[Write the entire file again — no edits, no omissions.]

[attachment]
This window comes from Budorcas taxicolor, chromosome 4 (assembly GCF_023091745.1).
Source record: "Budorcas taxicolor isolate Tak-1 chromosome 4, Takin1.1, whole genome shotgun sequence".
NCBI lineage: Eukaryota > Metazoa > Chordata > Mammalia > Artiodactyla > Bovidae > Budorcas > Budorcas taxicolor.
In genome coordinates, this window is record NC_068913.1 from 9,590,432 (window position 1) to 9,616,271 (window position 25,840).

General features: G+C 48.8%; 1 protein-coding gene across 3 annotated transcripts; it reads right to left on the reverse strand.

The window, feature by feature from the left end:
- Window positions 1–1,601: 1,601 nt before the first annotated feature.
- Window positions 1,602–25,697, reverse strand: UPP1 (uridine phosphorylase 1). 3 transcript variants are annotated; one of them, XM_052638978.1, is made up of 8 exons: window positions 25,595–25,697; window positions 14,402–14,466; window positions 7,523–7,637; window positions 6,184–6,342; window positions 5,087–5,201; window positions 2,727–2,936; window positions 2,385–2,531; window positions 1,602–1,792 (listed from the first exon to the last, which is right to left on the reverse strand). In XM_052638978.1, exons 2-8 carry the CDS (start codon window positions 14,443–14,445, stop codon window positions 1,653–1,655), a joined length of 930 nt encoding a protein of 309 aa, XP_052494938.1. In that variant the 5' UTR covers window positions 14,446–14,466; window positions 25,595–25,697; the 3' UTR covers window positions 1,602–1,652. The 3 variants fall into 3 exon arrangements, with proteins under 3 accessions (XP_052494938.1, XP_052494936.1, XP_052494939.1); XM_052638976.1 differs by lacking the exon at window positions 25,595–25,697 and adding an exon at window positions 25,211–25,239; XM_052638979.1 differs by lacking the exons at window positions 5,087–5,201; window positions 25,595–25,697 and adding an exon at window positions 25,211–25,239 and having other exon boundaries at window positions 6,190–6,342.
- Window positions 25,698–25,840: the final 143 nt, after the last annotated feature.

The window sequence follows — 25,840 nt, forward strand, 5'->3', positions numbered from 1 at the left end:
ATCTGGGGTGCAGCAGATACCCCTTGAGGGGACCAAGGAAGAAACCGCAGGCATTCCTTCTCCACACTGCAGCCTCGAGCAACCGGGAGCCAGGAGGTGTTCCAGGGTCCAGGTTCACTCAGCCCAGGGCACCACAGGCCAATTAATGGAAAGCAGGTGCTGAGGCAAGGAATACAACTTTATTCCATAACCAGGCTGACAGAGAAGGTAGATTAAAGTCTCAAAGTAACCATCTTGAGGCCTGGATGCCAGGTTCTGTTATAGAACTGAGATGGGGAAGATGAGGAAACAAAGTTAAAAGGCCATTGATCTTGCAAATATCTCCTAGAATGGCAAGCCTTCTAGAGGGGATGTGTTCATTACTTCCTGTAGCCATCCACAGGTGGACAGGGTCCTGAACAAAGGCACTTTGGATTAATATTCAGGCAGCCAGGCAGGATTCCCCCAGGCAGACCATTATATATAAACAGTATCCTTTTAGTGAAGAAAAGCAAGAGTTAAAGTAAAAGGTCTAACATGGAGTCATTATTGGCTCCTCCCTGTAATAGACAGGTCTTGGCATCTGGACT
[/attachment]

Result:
This window comes from Budorcas taxicolor, chromosome 4 (assembly GCF_023091745.1).
Source record: "Budorcas taxicolor isolate Tak-1 chromosome 4, Takin1.1, whole genome shotgun sequence".
NCBI lineage: Eukaryota > Metazoa > Chordata > Mammalia > Artiodactyla > Bovidae > Budorcas > Budorcas taxicolor.
In genome coordinates, this window is record NC_068913.1 from 9,590,432 (window position 1) to 9,616,271 (window position 25,840).

General features: G+C 48.8%; 1 protein-coding gene across 3 annotated transcripts; it reads right to left on the reverse strand.

The window, feature by feature from the left end:
- Window positions 1–1,601: 1,601 nt before the first annotated feature.
- Window positions 1,602–25,697, reverse strand: UPP1 (uridine phosphorylase 1). 3 transcript variants are annotated; one of them, XM_052638978.1, is made up of 8 exons: window positions 25,595–25,697; window positions 14,402–14,466; window positions 7,523–7,637; window positions 6,184–6,342; window positions 5,087–5,201; window positions 2,727–2,936; window positions 2,385–2,531; window positions 1,602–1,792 (listed from the first exon to the last, which is right to left on the reverse strand). In XM_052638978.1, exons 2-8 carry the CDS (start codon window positions 14,443–14,445, stop codon window positions 1,653–1,655), a joined length of 930 nt encoding a protein of 309 aa, XP_052494938.1. In that variant the 5' UTR covers window positions 14,446–14,466; window positions 25,595–25,697; the 3' UTR covers window positions 1,602–1,652. The 3 variants fall into 3 exon arrangements, with proteins under 3 accessions (XP_052494938.1, XP_052494936.1, XP_052494939.1); XM_052638976.1 differs by lacking the exon at window positions 25,595–25,697 and adding an exon at window positions 25,211–25,239; XM_052638979.1 differs by lacking the exons at window positions 5,087–5,201; window positions 25,595–25,697 and adding an exon at window positions 25,211–25,239 and having other exon boundaries at window positions 6,190–6,342.
- Window positions 25,698–25,840: the final 143 nt, after the last annotated feature.

The window sequence follows — 25,840 nt, forward strand, 5'->3', positions numbered from 1 at the left end:
ATCTGGGGTGCAGCAGATACCCCTTGAGGGGACCAAGGAAGAAACCGCAGGCATTCCTTCTCCACACTGCAGCCTCGAGCAACCGGGAGCCAGGAGGTGTTCCAGGGTCCAGGTTCACTCAGCCCAGGGCACCACAGGCCAATTAATGGAAAGCAGGTGCTGAGGCAAGGAATACAACTTTATTCCATAACCAGGCTGACAGAGAAGGTAGATTAAAGTCTCAAAGTAACCATCTTGAGGCCTGGATGCCAGGTTCTGTTATAGAACTGAGATGGGGAAGATGAGGAAACAAAGTTAAAAGGCCATTGATCTTGCAAATATCTCCTAGAATGGCAAGCCTTCTAGAGGGGATGTGTTCATTACTTCCTGTAGCCATCCACAGGTGGACAGGGTCCTGAACAAAGGCACTTTGGATTAATATTCAGGCAGCCAGGCAGGATTCCCCCAGGCAGACCATTATATATAAACAGTATCCTTTTAGTGAAGAAAAGCAAGAGTTAAAGTAAAAGGTCTAACATGGAGTCATTATTGGCTCCTCCCTGTAATAGACAGGTCTTGGCATCTGGACT